Review by Heather Roberts
There is a playful aspect to disco. A childlike, puckish element that is innocent, despite the sexuality of the sound and lyrics. One of the most lyrical aspects of the Charlottetown Festival’s new production, Disco Cirque, is the embodiment of this quality in the appearance of a silent mime who leads us into this hypnotic world—in other words a pretty girl in a silver suit with a big smile and bendy back.
There are a great many attractive members of the Disc Cirque cast who can sing very well, and a good few who can also dance. Together they form a song-and-dance troupe of impressive versatility and good humour. The costumes are fun and bright—the whole shebang is a visual and auditory bag of cotton candy—sweet and fluffy and exactly what you want at the time.
While issues such as homosexuality and drug use are presented in the non-singing parts, they are not confronting. There is small mention of the Stonewall riots, some camp Village People numbers and a taste of Rocky Horror, but the images presented are as sanitized and mainstreamed as they can be. I can’t imagine anyone who owns a television being remotely offended by this margarine “decadence.”
The show is somewhat linear, demonstrating the history of the rise and fall again of disco in North America, with some mention of Euro disco. The songs are energetically backed up by performers on silks, hoops and trapeze—the stationary, not the flying kind. There are (thankfully) no clowns and (unfortunately) no juggling or magic tricks. The bendy people on the silks made up for that though.
While the whole ensemble was good, there were some standout performances that were truly excellent. The Bee Gees were fantastic, hilarious and, thanks mostly to John Edward’s mindblowing falsetto, sounded truly realistic. The four Divas, Tiffany Deriveau, Alana Hibbert, Charlotte Moore and Kristen Peace were sexy to look at and sounded unbelievable. “Donna Summer” never sounded so happy to be performing. Other standouts included the very strong and limber Derek Wiens, and the pocket rocket Zak Kearns, whose unbelievable dancing was an absolute joy to watch. Gerrad Everard stole the show for humour, providing a great many of the laughs.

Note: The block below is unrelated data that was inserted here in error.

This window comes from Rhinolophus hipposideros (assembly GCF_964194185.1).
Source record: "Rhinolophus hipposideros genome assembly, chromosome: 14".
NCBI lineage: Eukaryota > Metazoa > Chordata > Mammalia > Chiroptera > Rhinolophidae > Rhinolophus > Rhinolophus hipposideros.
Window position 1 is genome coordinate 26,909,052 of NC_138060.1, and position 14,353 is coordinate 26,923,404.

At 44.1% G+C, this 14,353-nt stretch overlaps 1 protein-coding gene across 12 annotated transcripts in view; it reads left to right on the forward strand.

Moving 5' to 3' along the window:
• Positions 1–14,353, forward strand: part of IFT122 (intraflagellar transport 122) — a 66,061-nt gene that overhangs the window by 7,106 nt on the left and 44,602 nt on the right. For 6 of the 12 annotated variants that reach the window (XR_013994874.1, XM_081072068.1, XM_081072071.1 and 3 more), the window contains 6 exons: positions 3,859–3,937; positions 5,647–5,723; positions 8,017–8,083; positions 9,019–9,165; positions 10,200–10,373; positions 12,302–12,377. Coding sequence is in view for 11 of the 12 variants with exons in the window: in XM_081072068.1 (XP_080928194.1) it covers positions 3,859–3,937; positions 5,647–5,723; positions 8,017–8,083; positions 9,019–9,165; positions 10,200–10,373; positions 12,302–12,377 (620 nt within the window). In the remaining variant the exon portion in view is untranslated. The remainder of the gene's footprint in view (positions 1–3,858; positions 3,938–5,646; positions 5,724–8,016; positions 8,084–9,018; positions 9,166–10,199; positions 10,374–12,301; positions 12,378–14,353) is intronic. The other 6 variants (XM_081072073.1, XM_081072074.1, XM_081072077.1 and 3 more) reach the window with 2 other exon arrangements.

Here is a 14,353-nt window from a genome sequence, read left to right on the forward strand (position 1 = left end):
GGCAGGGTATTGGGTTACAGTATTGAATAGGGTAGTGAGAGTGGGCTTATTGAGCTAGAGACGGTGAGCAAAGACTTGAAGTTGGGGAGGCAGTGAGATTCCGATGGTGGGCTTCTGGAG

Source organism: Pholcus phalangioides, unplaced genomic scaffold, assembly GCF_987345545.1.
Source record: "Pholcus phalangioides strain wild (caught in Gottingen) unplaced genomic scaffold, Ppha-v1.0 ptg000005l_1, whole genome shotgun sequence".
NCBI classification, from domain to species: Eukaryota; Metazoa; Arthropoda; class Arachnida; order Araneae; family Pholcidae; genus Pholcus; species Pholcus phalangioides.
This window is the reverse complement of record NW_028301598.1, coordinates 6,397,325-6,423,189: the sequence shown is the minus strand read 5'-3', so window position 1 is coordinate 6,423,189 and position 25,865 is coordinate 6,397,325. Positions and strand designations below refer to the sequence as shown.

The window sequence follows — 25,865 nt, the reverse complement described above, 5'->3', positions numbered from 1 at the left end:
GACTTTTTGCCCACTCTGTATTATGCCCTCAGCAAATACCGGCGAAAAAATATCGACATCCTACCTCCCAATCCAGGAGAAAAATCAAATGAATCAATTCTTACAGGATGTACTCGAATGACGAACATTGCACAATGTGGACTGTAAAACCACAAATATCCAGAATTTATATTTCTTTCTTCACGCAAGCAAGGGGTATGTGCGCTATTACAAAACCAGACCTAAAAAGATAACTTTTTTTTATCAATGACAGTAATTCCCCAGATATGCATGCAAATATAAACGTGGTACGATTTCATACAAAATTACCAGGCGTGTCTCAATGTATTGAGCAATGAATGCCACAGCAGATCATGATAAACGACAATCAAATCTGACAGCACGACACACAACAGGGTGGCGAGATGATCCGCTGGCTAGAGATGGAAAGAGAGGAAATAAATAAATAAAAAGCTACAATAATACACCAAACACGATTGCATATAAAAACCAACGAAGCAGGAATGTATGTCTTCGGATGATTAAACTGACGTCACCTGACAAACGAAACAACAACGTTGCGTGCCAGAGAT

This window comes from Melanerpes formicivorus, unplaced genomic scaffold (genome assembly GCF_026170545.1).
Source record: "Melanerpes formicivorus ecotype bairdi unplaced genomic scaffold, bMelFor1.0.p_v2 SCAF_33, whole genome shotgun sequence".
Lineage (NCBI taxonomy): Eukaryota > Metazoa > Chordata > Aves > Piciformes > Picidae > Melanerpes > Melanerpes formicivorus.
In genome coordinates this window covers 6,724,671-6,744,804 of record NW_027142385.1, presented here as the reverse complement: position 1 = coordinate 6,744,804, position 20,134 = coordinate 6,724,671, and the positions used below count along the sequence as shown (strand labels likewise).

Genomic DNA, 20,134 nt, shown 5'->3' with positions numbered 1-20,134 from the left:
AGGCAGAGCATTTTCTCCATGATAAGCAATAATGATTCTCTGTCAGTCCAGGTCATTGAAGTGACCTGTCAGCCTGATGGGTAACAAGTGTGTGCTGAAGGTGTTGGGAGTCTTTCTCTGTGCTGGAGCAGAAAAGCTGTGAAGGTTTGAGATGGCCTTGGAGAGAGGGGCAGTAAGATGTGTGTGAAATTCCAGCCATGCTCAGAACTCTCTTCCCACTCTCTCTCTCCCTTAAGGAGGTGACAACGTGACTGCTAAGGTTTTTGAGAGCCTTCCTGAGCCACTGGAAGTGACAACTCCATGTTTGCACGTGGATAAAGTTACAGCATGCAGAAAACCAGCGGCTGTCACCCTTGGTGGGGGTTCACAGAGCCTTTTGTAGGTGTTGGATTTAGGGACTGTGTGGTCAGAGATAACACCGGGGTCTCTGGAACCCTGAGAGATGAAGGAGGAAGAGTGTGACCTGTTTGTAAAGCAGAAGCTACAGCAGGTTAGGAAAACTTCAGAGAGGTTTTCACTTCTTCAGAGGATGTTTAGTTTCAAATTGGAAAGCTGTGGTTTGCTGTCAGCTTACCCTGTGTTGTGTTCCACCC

If there is a disco song that you love and absolutely have to hear to feel that your disco quota is full, it will be sung in Disco Cirque. And if you are under 30 there will be a few new ones, but performed so well that they become instant old favourites. With more than 70 songs, the spectacle never gets old, and with the stage mostly full, there is always something to look at.
The lighting and sound effects are impressive—the Confederation Centre stage is always a great venue, as it is comfortable and roomy without allowing the viewer to feel isolated from the action of the stage. It is a show better seen from a little way back, however, as there is so much going on on the stage. Also, the cast likes to audience interact, so if you are at all shy or hesitant of your minute of fame, don’t sit in the front three rows! And don’t leave your sense of humour and fun at home for this one.
Disco Cirque runs until September 25 playing Thursdays and Fridays at 7.30 pm on the Confederation Centre Mainstage in Charlottetown.